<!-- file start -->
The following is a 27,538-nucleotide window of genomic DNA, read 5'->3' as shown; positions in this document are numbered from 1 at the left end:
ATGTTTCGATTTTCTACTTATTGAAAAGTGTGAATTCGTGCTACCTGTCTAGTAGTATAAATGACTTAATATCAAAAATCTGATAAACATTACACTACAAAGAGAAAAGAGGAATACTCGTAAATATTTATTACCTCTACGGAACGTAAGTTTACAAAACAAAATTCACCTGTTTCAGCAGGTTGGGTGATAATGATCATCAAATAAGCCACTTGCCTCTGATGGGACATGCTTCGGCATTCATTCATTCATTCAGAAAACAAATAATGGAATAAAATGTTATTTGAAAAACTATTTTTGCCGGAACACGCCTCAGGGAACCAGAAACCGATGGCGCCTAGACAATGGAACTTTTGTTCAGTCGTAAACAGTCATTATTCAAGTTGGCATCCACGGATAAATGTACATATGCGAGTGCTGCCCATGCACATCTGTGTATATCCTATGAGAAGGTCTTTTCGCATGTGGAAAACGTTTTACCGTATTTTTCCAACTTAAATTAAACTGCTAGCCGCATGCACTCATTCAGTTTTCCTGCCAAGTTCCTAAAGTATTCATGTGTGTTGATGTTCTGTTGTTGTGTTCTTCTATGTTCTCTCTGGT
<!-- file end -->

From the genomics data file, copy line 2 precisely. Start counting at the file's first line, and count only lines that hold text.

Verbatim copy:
ATGTTTCGATTTTCTACTTATTGAAAAGTGTGAATTCGTGCTACCTGTCTAGTAGTATAAATGACTTAATATCAAAAATCTGATAAACATTACACTACAAAGAGAAAAGAGGAATACTCGTAAATATTTATTACCTCTACGGAACGTAAGTTTACAAAACAAAATTCACCTGTTTCAGCAGGTTGGGTGATAATGATCATCAAATAAGCCACTTGCCTCTGATGGGACATGCTTCGGCATTCATTCATTCATTCAGAAAACAAATAATGGAATAAAATGTTATTTGAAAAACTATTTTTGCCGGAACACGCCTCAGGGAACCAGAAACCGATGGCGCCTAGACAATGGAACTTTTGTTCAGTCGTAAACAGTCATTATTCAAGTTGGCATCCACGGATAAATGTACATATGCGAGTGCTGCCCATGCACATCTGTGTATATCCTATGAGAAGGTCTTTTCGCATGTGGAAAACGTTTTACCGTATTTTTCCAACTTAAATTAAACTGCTAGCCGCATGCACTCATTCAGTTTTCCTGCCAAGTTCCTAAAGTATTCATGTGTGTTGATGTTCTGTTGTTGTGTTCTTCTATGTTCTCTCTGGT